The court, after an overnight recess to consider the evidence, made the order that is the subject of this appeal. Respondent has recently asked us to take judicial notice of a Ventura County Superior Court order entered April 16, 1987, declaring Linda free from parental custody pursuant to Civil Code section 232
DISCUSSION I(1) We consider first the contention of respondent that the appeal is premature as to that part of the order that directs the county counsel to commence proceedings under Civil Code section 232 seeking permanent termination of parental custody. Respondent relies on In re Candy S. (1985) 176 Cal.App.3d 329 [ 222 Cal.Rptr. 43], in which the First District Court of Appeal did in fact so hold, stating: "We are of the opinion that no appeal lies from such a ` reference' to the State Department of Social Services for initiation of a section 232 action. It is only when a party is ` aggrieved' by a judgment or order that he or she may appeal. (Code Civ. Proc., § 902) For a valid appeal one must be injuriously affected by the court's ruling in an immediate and substantial manner, and not as a nominal or remote consequence." (At p. 331; see In re Lisa M. (1986) 177 Cal.App.3d 915 [ 225 Cal.Rptr. 7], citing and approving In re Candy S.)
Recently we considered and rejected this contention. ( In re Lorenzo T. (1987) 190 Cal.App.3d 888 [ 235 Cal.Rptr. 680].) We found the reasoning in In re Candy S., supra, unpersuasive. Our holding was consistent with In re Joshua S. (1986) 186 Cal.App.3d 147 [ 230 Cal.Rptr. 437].
Here we have no express order terminating unification efforts. We do, however, have findings that there has been no progress to alleviate the causes necessitating placement in foster care, that there is no substantial probability that the minor will be returned home within six months, and that it is likely that the minor will be placed for adoption within five months and in fact be adopted. These findings, together with the order to the county counsel to institute proceedings under Civil Code section 232, effectively cut off reunification efforts. In addition, dependency is continued. These findings and orders, taken together, certainly aggrieve the parents. There is no good reason why an exception to the appealability of the order should be found to exist.
(2) We do hereby take judicial notice of the 1987 order terminating parental custody pursuant to Civil Code section 232 Respondent, at oral argument, suggests that such order renders this appeal moot. In a similar situation it was so held. ( In re Lisa M., supra, 177 Cal.App.3d 915, 919.) The Lisa M. opinion states that the dependency order operates only as an interim order and that the parents' remedy is not by appeal therefrom but by either a motion to vacate the judgment terminating custody or by an independent action in equity to set it aside. (At pp. 919-920.)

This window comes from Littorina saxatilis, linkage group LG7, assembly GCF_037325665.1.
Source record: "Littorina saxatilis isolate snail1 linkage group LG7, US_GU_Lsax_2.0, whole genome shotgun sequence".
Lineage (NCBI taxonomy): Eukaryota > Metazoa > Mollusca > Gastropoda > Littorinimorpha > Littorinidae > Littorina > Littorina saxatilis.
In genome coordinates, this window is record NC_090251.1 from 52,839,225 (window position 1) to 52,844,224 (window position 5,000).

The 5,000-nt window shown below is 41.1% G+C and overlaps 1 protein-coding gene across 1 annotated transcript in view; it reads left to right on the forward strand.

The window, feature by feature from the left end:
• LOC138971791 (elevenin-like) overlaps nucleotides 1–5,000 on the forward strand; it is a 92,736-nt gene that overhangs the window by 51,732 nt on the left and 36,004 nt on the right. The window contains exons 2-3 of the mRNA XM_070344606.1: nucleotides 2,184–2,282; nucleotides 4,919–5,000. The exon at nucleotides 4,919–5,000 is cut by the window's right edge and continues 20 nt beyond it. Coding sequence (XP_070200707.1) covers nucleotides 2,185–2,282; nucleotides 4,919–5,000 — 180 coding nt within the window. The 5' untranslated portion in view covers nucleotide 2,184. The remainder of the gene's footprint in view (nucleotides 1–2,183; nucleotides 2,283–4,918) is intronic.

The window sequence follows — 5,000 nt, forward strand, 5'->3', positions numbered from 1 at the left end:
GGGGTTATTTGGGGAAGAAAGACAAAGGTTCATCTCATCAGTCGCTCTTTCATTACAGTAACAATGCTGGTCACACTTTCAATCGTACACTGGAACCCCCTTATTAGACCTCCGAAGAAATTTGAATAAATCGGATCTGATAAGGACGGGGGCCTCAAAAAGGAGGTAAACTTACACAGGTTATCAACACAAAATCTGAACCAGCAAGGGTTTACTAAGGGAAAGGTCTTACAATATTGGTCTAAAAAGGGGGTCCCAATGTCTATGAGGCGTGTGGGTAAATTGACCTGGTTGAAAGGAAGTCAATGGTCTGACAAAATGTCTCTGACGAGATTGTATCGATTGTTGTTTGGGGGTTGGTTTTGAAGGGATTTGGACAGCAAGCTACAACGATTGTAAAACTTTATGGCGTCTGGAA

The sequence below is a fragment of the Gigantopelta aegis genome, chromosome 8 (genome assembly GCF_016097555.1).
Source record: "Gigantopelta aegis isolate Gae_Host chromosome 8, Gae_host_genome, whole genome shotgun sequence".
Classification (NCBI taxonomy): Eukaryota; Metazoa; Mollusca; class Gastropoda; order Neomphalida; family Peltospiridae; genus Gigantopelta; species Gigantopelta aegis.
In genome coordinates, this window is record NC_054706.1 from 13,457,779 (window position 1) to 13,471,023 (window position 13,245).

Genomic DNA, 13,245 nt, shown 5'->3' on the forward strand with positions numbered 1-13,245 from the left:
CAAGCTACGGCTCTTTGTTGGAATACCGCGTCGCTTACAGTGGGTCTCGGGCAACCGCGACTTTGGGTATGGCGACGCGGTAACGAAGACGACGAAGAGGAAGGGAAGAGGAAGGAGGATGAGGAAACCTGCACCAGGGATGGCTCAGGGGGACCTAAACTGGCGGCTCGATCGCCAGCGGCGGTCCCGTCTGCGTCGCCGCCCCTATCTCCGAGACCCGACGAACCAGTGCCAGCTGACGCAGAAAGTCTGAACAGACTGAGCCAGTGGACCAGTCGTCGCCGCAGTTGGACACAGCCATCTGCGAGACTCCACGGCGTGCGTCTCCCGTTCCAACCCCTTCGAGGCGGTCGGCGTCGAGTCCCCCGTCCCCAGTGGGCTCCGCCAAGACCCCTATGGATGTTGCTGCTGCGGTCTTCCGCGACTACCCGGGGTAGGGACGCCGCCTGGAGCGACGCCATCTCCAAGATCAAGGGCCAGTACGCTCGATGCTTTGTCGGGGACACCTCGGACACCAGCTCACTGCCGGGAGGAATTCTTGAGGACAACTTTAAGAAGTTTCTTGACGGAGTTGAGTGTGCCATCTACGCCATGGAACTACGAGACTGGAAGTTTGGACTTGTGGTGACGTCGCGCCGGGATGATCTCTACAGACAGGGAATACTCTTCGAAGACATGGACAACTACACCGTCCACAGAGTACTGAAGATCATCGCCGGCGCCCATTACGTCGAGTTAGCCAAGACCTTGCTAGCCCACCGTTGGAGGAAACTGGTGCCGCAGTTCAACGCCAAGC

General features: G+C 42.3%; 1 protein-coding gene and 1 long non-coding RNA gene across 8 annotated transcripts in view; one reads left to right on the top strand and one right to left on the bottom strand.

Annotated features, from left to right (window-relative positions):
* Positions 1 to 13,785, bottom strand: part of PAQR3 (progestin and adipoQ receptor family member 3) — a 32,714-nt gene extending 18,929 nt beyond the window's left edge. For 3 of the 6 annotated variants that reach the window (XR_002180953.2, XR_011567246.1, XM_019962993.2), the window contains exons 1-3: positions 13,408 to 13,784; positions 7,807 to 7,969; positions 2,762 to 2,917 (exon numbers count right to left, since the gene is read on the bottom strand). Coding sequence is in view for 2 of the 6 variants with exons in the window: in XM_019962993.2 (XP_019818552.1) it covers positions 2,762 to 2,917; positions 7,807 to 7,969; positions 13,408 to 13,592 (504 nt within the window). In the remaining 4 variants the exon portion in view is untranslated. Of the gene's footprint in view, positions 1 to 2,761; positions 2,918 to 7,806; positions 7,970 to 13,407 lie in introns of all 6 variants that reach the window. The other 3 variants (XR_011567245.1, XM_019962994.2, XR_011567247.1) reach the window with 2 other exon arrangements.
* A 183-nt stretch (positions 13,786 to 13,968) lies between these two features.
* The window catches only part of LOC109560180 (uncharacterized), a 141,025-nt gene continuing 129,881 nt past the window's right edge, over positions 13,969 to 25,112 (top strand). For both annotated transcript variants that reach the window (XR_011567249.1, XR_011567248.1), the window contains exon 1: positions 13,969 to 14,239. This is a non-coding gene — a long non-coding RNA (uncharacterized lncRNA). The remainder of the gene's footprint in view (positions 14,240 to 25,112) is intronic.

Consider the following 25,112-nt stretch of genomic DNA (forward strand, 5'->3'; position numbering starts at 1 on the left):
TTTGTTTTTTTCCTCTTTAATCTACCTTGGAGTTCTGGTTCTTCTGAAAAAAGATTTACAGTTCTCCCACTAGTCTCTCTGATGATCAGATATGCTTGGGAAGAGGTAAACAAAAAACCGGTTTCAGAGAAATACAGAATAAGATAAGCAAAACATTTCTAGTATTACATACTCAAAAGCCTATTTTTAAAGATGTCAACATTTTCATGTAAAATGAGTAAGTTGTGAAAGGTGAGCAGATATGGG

We are not disposed to follow Lisa M. As indicated in In re Lorenzo T., supra, 190 Cal.App.3d at page 893, the aggrieved parties "would be precluded in the superior court Civil Code section 232 proceedings, or on an appeal from those proceedings, from alleging any error the court made at the permanency planning hearing, e.g., not ordering legal guardianship in lieu of adoption. ( In re Clarence I. (1986) 180 Cal.App.3d 279, 282 [ 225 Cal.Rptr. 466].)"
If such a collateral attack is not available in the parental custody proceeding, it surely would not be available in a collateral attack on that proceeding. Furthermore, such indirect proceedings would be far more cumbersome than direct appeal from the dependency proceeding and would involve the uncertainty of procedures not provided by statute or court rule.
Dependency proceedings are closely related to subsequent actions to terminate parental custody of the same child. Error in the former may undermine the foundation for the latter. The fact that a parental custody decision has become final should not preclude review of a significant basis for that decision. If the basis is found by direct appeal to be faulty, then equitable or other nonstatutory remedies may be appropriate to attack the final judgment terminating parental custody. (Cf. In re Lisa M., supra, 177 Cal.App.3d 915.) This, however, is an issue not before us in this appeal. We hold only that finality of a judgment pursuant to Civil Code section 232 terminating parental custody does not render moot the appeal from an order in prior dependency proceedings continuing dependency and authorizing institution of proceedings under Civil Code section 232
See footnote, ante, page 99.
We note that the order of August 1, 1986, directs the county counsel to initiate action to declare the minor permanently free from the custody and control of the parents pursuant to section 232 of the Civil Code. Subdivision (d) of section 366.25 states that the court shall "authorize" such action. Item 1 of the order dated August 1, 1986, should be modified to read as follows: "County Counsel is hereby authorized to initiate an action to declare the minor permanently free from the custody and control of the parents pursuant to section 232 of the Civil Code." We hereby make that modification.
The order appealed from, as modified, is affirmed. Each party shall bear its own costs on appeal.
Stone, P.J., and Gilbert, J., concurred.